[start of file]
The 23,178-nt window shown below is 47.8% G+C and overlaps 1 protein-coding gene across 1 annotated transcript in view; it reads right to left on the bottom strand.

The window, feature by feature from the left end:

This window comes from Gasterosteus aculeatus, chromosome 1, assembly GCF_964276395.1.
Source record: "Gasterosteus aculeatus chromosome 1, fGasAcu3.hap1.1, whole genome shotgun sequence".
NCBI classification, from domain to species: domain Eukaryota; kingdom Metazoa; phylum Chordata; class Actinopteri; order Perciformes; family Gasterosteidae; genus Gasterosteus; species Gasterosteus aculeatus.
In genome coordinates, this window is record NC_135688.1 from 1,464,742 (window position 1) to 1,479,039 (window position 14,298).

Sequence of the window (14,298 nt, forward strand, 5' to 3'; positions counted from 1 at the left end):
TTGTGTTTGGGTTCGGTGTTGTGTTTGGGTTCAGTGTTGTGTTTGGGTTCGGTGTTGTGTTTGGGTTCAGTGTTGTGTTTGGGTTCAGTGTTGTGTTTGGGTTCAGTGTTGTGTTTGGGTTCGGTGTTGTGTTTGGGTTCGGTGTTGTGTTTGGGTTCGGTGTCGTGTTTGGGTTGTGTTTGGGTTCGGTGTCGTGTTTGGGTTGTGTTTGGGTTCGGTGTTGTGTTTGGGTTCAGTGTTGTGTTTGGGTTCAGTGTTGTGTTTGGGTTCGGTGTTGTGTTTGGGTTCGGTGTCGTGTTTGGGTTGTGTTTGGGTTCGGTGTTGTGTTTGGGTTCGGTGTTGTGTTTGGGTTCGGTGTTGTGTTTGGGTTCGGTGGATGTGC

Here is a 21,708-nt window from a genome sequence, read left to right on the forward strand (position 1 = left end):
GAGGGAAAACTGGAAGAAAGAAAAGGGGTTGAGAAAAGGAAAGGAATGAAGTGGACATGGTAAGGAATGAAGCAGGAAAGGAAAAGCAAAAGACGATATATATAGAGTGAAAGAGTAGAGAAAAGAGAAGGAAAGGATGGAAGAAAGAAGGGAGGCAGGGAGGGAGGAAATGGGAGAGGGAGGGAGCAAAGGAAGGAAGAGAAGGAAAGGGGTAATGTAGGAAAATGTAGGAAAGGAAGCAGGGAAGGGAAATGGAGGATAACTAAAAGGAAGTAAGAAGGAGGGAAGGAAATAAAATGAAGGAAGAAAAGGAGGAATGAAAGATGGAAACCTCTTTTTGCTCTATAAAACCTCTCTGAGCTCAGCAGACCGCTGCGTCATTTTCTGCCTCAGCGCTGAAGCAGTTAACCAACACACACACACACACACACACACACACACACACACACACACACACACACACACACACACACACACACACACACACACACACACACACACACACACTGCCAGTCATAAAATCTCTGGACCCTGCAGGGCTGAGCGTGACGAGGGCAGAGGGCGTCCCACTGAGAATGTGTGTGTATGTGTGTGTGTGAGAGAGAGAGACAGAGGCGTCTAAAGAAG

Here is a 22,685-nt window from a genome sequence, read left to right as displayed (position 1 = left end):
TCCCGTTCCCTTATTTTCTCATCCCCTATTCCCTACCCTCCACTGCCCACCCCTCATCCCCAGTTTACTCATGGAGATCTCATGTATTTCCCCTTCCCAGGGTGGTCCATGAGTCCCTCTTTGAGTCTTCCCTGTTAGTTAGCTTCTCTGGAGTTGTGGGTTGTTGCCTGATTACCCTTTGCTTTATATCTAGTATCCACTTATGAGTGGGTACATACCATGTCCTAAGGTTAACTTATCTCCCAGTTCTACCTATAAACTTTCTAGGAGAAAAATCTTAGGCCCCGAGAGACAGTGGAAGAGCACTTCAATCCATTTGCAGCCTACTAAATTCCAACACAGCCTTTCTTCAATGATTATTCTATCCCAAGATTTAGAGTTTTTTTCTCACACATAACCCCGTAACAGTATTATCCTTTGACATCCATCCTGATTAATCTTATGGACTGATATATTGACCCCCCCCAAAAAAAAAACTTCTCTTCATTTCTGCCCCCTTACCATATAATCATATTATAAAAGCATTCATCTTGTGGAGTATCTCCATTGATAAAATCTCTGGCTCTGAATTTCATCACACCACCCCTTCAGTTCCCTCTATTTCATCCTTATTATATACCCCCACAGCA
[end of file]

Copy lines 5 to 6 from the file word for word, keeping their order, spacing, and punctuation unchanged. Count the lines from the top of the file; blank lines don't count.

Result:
NCBI classification, from domain to species: domain Eukaryota; kingdom Metazoa; phylum Chordata; class Actinopteri; order Perciformes; family Gasterosteidae; genus Gasterosteus; species Gasterosteus aculeatus.
In genome coordinates, this window is record NC_135688.1 from 1,464,742 (window position 1) to 1,479,039 (window position 14,298).